In “The Rule of 40% for a Healthy SaaS Company,” Brad Feld shared a simple rule of thumb growth investors often apply to judge the attractiveness of a $50M business. “The 40% rule is that your growth rate + your profit should add up to 40%.”
I was curious if this theory were broadly true, applicable for growth stage companies Brad mentioned, but also early stage companies. So, I calculated this metric, which I’ll call the GP metric in this post, for all the publicly traded SaaS companies over their lifetimes.
The chart above plots the median GP metric by years since founding. I’ve added a horizontal line at 40%. The GP metric trends from 100%+ to about 30% over about 15 years. As Brad wrote, growth investors apply the 40% rule to companies with $50M+ in revenue, which is right around year five or six of most of these businesses, to quickly figure out if the high level financial profile might be a fit for them. And the median figures in years six and later seem to support the case that the rule of 40% might be a good filter for investors in later stage companies to identify outliers because the median decreases as these businesses mature, and a 40% floor would surface more attractive companies.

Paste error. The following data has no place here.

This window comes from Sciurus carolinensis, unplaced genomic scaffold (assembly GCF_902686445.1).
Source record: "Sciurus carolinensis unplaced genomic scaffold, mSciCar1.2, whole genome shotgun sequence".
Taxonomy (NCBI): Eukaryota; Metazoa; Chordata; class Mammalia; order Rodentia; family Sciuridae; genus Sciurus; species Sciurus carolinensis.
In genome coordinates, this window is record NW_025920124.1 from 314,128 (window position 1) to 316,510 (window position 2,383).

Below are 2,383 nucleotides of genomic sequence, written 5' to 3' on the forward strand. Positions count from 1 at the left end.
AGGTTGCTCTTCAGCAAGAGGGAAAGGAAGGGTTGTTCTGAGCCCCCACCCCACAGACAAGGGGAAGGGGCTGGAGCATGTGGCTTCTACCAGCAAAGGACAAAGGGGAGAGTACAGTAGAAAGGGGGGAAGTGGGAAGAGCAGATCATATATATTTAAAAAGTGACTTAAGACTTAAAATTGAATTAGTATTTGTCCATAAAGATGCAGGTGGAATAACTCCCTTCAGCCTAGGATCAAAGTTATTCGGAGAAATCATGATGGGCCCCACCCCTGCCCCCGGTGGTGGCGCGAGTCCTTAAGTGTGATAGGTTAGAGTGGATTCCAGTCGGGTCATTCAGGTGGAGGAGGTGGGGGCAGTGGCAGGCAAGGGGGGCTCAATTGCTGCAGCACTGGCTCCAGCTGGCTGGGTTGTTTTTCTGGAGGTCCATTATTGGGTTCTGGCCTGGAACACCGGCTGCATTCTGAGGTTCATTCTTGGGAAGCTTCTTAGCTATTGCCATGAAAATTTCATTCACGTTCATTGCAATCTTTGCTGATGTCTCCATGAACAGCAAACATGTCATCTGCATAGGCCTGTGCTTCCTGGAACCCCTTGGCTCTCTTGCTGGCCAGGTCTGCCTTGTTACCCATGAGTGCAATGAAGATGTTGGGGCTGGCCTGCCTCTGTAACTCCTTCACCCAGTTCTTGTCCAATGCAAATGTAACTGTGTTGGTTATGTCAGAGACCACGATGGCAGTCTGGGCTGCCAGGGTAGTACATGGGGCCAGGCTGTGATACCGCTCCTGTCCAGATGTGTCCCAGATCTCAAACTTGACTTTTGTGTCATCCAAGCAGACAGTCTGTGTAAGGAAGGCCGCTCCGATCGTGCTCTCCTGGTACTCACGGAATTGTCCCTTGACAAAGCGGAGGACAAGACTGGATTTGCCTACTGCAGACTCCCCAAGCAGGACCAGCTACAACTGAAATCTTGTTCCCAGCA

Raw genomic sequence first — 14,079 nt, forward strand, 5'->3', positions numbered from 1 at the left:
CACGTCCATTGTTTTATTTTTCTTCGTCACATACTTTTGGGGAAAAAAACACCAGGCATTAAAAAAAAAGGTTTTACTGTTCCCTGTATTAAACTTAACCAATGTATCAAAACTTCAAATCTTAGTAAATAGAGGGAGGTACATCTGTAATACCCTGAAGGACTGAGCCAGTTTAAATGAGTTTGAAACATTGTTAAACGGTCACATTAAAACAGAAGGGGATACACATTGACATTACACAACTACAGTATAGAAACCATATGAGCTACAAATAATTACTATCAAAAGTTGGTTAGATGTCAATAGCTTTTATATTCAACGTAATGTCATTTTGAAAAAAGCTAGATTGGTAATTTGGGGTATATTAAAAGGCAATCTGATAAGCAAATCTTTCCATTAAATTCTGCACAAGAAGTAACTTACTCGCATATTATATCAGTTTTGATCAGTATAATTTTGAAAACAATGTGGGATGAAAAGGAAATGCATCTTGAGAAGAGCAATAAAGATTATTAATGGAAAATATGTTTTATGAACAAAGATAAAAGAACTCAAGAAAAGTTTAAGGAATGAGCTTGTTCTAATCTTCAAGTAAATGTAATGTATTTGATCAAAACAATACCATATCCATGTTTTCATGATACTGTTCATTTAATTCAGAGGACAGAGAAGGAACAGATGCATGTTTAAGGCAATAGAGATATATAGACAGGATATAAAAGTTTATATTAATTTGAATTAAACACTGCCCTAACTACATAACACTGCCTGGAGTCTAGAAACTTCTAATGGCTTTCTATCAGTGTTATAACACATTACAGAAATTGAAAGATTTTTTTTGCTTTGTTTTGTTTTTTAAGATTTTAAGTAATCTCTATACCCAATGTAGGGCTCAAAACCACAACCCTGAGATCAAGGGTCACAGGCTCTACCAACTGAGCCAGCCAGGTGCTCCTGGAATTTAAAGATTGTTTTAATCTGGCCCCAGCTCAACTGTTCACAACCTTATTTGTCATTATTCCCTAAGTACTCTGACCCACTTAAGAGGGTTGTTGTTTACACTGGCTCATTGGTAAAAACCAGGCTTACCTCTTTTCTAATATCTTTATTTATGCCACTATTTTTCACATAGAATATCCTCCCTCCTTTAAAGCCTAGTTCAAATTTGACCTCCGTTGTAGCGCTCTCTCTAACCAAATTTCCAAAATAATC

In the early days of a company’s life, though, the median GP metric is substantially greater, often exceeding 100%. In fact, it ought to be as high as possible. Larger values imply the business is growing quickly and/or generating lots of profit. For example, Workday charted the biggest GP figure in this data set of 189% in 2010 when the business grew from revenue by 252% and recorded net income of -57%.
As they age, many public SaaS companies haven’t been able to sustain a 40% GP metric. This chart shows the median score for each company across the number of years which they have provided data to public market investors. All of these companies are worth several hundred million to many billions of dollars.
As Brad pointed out, the spirit of the Rule of 40% is a good one. The Rule establishes a relationship between the growth rate and burn rate of a business and defines a healthy operating zone for a growth stage business. Consequently, the Rule of 40% metric may be a solid first pass filter for a growth equity investor to determine whether a business might be a good investment candidate.
But for early stage companies, whose GP metric may exceed 100% or more, founders should focus more on the unit economics (average revenue per customer, cost of customer acquisition, churn rates, contribution margin), which drive the business’s top line and bottom line. Everything else will take care of itself.